I give new students a protocol sheet. On one side it lists the steps for a good oil painting, on the other side, the steps for a good watercolor. (Acrylic painters can follow the oil painters’ lead.) Then I tell them they no longer need me, and laugh.
Last year, I realized that there was a step missing on the watercolor side, a step that seemed so basic that I had failed to include it. It was to wet the paints on the palette before starting painting. I expected that everyone knew that. Silly me, because it’s critical for clean, bright color.
Watercolor can be purchased in pans or tubes. If the latter (which I far prefer), it’s generally squeezed into a palette and allowed to dry. (There are a few painters out there who squeeze out new watercolors every time they work; that’s an expensive and unnecessary practice.) In either case, the paint needs to be activated. That means wetting it down to approximate its consistency out of the tube.
The easiest way to do this is with a small spray bottle; you can also use a syringe or drop (clean) water from a brush. It should be done 10-15 minutes before you start painting, and might need to be redone as you work, depending on environmental conditions.
Before activating your paints, make sure they’re clean. Any color that’s migrated into another pan is best removed when the underlying color is dry. You can do this very easily with a damp brush. And if you didn’t clean your mixing wells earlier, this is a good time to do it.
How wet should your paints be? Wetter than you might imagine. You need to lay a solid film of water over the top of the paints and let it soak down into the pigments. That takes more than a few seconds. If you go several days between painting sessions, expect it to take at least fifteen minutes.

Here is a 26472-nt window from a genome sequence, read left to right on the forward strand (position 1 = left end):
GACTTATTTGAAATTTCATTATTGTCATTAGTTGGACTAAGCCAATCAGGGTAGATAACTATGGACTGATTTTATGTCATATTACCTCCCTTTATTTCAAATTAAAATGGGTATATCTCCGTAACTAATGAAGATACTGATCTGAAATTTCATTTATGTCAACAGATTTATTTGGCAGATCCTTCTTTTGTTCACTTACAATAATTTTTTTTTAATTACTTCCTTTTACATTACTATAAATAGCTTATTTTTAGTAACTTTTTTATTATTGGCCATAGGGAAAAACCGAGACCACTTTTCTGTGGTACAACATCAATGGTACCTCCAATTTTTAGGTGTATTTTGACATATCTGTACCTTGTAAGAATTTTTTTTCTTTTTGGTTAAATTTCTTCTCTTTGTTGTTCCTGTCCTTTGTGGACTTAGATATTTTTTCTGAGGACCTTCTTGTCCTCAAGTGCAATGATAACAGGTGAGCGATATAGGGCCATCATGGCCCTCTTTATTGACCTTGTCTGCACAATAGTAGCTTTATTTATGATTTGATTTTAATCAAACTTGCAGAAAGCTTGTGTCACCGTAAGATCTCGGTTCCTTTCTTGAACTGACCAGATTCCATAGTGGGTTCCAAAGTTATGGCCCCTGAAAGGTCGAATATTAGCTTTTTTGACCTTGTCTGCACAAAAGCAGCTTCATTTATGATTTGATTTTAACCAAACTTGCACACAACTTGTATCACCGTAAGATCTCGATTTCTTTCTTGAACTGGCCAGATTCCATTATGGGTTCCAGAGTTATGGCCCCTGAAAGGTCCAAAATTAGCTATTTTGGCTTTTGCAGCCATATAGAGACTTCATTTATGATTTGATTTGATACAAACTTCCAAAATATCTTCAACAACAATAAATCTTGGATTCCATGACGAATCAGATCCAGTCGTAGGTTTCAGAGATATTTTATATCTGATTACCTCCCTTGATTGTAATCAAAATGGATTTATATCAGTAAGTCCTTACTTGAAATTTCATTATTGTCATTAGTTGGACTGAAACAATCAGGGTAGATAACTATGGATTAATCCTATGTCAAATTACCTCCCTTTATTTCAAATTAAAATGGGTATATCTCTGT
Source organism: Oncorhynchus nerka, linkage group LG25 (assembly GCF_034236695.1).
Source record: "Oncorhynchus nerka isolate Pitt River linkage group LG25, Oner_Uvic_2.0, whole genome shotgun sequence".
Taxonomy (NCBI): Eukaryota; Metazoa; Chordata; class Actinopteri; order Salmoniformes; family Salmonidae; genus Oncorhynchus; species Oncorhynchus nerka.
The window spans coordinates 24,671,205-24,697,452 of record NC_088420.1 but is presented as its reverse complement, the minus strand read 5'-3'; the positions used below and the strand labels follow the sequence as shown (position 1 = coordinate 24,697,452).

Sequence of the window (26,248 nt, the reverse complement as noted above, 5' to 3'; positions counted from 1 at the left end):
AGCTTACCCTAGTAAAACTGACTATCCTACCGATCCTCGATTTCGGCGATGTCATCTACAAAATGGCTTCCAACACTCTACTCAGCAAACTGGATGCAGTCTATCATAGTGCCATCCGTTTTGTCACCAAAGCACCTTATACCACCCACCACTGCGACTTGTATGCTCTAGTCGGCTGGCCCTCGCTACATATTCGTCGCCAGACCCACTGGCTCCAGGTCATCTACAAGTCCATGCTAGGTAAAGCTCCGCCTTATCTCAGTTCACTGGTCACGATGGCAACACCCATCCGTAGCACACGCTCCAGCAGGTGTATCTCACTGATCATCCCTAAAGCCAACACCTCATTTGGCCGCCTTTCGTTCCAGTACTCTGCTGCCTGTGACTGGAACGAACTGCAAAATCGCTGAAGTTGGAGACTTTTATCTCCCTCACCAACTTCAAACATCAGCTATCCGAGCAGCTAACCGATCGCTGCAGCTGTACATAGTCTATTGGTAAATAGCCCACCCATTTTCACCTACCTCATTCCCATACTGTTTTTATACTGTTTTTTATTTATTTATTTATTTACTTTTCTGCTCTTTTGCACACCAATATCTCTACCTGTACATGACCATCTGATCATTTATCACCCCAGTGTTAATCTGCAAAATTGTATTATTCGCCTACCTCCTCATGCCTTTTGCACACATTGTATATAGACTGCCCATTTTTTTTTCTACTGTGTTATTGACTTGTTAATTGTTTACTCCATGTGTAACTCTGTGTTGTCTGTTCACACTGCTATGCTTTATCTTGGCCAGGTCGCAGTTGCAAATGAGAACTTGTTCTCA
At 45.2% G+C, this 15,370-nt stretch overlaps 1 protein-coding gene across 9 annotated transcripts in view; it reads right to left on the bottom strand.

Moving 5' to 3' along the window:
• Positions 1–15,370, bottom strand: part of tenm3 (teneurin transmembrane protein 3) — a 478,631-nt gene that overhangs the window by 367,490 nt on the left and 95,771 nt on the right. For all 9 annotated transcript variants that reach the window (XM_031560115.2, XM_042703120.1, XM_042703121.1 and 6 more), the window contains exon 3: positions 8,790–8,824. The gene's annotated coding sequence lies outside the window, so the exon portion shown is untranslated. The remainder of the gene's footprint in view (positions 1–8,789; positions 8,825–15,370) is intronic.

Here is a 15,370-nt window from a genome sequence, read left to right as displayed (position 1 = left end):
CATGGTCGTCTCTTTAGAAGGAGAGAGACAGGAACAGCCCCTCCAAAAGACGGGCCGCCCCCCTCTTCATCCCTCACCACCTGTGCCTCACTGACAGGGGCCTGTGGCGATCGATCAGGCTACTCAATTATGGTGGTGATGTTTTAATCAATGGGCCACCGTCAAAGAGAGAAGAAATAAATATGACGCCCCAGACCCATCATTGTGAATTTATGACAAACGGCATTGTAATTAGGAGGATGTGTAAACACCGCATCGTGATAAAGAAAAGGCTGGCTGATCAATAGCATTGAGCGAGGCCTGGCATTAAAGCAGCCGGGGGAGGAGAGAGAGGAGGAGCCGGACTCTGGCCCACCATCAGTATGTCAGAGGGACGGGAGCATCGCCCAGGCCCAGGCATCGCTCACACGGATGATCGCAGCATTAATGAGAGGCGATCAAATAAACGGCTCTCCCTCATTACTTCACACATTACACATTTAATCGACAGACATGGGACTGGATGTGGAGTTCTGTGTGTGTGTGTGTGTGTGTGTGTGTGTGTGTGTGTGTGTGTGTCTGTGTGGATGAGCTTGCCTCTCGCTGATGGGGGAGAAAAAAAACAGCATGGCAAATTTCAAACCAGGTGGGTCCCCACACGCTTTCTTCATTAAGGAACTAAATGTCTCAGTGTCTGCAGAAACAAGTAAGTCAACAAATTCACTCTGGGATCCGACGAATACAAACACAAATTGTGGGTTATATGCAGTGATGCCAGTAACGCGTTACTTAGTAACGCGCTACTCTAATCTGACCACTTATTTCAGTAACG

The proof is in the pudding
My old pal, watercolorist Stu Chait paints deep, intense hues in his abstract paintings. He gets them by working with suspensions of paint in little square cups. Bruce McMillan, master of clean color, paints on a big butcher’s tray with paint cups around the center.
The best way to achieve a prissy, old-lady look in watercolor is to start with dry paints. Even a wet brush can’t pick up enough pigment to give saturated color. To compensate, the artist starts to glaze colors, over and over. Eventually he has something so delicate, so refined, so dull, that it looks like it was done by a minor British noble’s maiden aunt.
Watercolor is shockingly durable. I have a palette given to me by a retired artist. It contains the paints she used back in art school in the 1970s. They awaken with a sheer misting of water. This is one reason for the perpetual love affair of painters with watercolors-they’re patient. You can slip them in a backpack and ignore them for months between uses.
One more thing
There are a few slots open in my critique class, starting tonight.
My 2023 workshop schedule can be found here. That includes September aboard schooner American Eagle, mountain vistas in the Berkshires, and our ever-popular Sea & Sky at Schoodic in Acadia National Park. New, in October, an immersive, in-person workshop in Rockport, ME. In 2024, we’ll be in Sedona and Austin in March. Why not register today?